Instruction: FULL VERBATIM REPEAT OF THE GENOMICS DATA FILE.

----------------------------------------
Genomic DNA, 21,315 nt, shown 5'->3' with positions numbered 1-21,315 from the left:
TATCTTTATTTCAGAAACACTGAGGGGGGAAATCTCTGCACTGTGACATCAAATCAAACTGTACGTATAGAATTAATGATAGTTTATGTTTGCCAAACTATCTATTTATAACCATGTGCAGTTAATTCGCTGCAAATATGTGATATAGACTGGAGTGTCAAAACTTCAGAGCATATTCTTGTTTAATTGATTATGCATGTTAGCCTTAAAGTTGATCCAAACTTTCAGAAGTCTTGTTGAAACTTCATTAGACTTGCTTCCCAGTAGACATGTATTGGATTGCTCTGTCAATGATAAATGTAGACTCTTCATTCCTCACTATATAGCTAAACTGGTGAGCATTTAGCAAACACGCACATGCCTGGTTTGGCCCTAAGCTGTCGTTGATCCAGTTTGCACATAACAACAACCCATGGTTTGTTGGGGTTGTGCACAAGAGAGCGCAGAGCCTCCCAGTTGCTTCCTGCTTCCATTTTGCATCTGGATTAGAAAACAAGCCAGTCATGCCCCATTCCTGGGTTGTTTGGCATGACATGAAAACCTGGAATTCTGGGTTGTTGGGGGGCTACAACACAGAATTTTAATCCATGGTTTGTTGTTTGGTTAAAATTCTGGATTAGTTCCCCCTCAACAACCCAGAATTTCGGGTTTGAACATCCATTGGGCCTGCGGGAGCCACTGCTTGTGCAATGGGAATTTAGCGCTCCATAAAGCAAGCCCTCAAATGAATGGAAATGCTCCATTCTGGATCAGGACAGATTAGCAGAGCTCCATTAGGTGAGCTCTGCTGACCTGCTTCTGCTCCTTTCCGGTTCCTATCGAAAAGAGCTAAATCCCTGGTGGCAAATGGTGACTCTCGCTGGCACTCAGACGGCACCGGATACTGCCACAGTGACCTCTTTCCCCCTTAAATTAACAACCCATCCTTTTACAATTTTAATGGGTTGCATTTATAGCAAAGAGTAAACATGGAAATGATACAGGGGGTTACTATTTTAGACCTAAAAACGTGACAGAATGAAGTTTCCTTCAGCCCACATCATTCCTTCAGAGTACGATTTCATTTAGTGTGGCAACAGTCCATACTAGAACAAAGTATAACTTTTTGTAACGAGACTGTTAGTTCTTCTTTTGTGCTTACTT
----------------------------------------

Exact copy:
Genomic DNA, 21,315 nt, shown 5'->3' with positions numbered 1-21,315 from the left:
TATCTTTATTTCAGAAACACTGAGGGGGGAAATCTCTGCACTGTGACATCAAATCAAACTGTACGTATAGAATTAATGATAGTTTATGTTTGCCAAACTATCTATTTATAACCATGTGCAGTTAATTCGCTGCAAATATGTGATATAGACTGGAGTGTCAAAACTTCAGAGCATATTCTTGTTTAATTGATTATGCATGTTAGCCTTAAAGTTGATCCAAACTTTCAGAAGTCTTGTTGAAACTTCATTAGACTTGCTTCCCAGTAGACATGTATTGGATTGCTCTGTCAATGATAAATGTAGACTCTTCATTCCTCACTATATAGCTAAACTGGTGAGCATTTAGCAAACACGCACATGCCTGGTTTGGCCCTAAGCTGTCGTTGATCCAGTTTGCACATAACAACAACCCATGGTTTGTTGGGGTTGTGCACAAGAGAGCGCAGAGCCTCCCAGTTGCTTCCTGCTTCCATTTTGCATCTGGATTAGAAAACAAGCCAGTCATGCCCCATTCCTGGGTTGTTTGGCATGACATGAAAACCTGGAATTCTGGGTTGTTGGGGGGCTACAACACAGAATTTTAATCCATGGTTTGTTGTTTGGTTAAAATTCTGGATTAGTTCCCCCTCAACAACCCAGAATTTCGGGTTTGAACATCCATTGGGCCTGCGGGAGCCACTGCTTGTGCAATGGGAATTTAGCGCTCCATAAAGCAAGCCCTCAAATGAATGGAAATGCTCCATTCTGGATCAGGACAGATTAGCAGAGCTCCATTAGGTGAGCTCTGCTGACCTGCTTCTGCTCCTTTCCGGTTCCTATCGAAAAGAGCTAAATCCCTGGTGGCAAATGGTGACTCTCGCTGGCACTCAGACGGCACCGGATACTGCCACAGTGACCTCTTTCCCCCTTAAATTAACAACCCATCCTTTTACAATTTTAATGGGTTGCATTTATAGCAAAGAGTAAACATGGAAATGATACAGGGGGTTACTATTTTAGACCTAAAAACGTGACAGAATGAAGTTTCCTTCAGCCCACATCATTCCTTCAGAGTACGATTTCATTTAGTGTGGCAACAGTCCATACTAGAACAAAGTATAACTTTTTGTAACGAGACTGTTAGTTCTTCTTTTGTGCTTACTT